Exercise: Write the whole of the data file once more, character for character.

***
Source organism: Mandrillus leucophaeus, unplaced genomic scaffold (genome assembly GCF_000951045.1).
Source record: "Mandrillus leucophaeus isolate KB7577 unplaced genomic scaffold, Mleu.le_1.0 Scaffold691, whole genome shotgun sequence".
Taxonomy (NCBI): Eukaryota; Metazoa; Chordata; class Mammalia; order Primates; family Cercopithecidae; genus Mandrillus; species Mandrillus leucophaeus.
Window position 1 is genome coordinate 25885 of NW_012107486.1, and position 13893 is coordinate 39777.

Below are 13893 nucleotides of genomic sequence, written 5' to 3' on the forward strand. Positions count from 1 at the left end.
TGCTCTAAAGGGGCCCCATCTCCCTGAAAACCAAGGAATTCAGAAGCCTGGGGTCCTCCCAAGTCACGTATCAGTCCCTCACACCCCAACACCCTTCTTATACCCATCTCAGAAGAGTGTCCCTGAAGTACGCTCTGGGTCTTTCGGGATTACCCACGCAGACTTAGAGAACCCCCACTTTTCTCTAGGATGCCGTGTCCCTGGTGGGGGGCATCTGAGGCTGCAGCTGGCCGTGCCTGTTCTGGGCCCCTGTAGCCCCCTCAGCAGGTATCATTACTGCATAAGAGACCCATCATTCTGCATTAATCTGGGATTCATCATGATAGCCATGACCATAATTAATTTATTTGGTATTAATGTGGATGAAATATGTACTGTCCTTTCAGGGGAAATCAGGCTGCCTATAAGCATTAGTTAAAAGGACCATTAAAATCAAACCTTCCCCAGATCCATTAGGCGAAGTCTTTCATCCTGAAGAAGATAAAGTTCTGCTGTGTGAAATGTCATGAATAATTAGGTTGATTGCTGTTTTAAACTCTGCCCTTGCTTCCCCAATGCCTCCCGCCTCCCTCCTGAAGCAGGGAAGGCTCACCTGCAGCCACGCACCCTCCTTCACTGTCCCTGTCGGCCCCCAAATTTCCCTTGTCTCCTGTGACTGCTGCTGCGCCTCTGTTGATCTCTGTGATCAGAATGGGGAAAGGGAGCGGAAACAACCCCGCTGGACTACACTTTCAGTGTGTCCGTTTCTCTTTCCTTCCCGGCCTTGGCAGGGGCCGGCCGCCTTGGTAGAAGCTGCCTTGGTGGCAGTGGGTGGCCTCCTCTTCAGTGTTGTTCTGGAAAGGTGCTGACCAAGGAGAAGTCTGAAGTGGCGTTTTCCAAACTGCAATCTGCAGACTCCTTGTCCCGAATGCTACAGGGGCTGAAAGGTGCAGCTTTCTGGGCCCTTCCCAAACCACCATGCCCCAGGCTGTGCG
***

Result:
Source organism: Mandrillus leucophaeus, unplaced genomic scaffold (genome assembly GCF_000951045.1).
Source record: "Mandrillus leucophaeus isolate KB7577 unplaced genomic scaffold, Mleu.le_1.0 Scaffold691, whole genome shotgun sequence".
Taxonomy (NCBI): Eukaryota; Metazoa; Chordata; class Mammalia; order Primates; family Cercopithecidae; genus Mandrillus; species Mandrillus leucophaeus.
Window position 1 is genome coordinate 25885 of NW_012107486.1, and position 13893 is coordinate 39777.

Below are 13893 nucleotides of genomic sequence, written 5' to 3' on the forward strand. Positions count from 1 at the left end.
TGCTCTAAAGGGGCCCCATCTCCCTGAAAACCAAGGAATTCAGAAGCCTGGGGTCCTCCCAAGTCACGTATCAGTCCCTCACACCCCAACACCCTTCTTATACCCATCTCAGAAGAGTGTCCCTGAAGTACGCTCTGGGTCTTTCGGGATTACCCACGCAGACTTAGAGAACCCCCACTTTTCTCTAGGATGCCGTGTCCCTGGTGGGGGGCATCTGAGGCTGCAGCTGGCCGTGCCTGTTCTGGGCCCCTGTAGCCCCCTCAGCAGGTATCATTACTGCATAAGAGACCCATCATTCTGCATTAATCTGGGATTCATCATGATAGCCATGACCATAATTAATTTATTTGGTATTAATGTGGATGAAATATGTACTGTCCTTTCAGGGGAAATCAGGCTGCCTATAAGCATTAGTTAAAAGGACCATTAAAATCAAACCTTCCCCAGATCCATTAGGCGAAGTCTTTCATCCTGAAGAAGATAAAGTTCTGCTGTGTGAAATGTCATGAATAATTAGGTTGATTGCTGTTTTAAACTCTGCCCTTGCTTCCCCAATGCCTCCCGCCTCCCTCCTGAAGCAGGGAAGGCTCACCTGCAGCCACGCACCCTCCTTCACTGTCCCTGTCGGCCCCCAAATTTCCCTTGTCTCCTGTGACTGCTGCTGCGCCTCTGTTGATCTCTGTGATCAGAATGGGGAAAGGGAGCGGAAACAACCCCGCTGGACTACACTTTCAGTGTGTCCGTTTCTCTTTCCTTCCCGGCCTTGGCAGGGGCCGGCCGCCTTGGTAGAAGCTGCCTTGGTGGCAGTGGGTGGCCTCCTCTTCAGTGTTGTTCTGGAAAGGTGCTGACCAAGGAGAAGTCTGAAGTGGCGTTTTCCAAACTGCAATCTGCAGACTCCTTGTCCCGAATGCTACAGGGGCTGAAAGGTGCAGCTTTCTGGGCCCTTCCCAAACCACCATGCCCCAGGCTGTGCG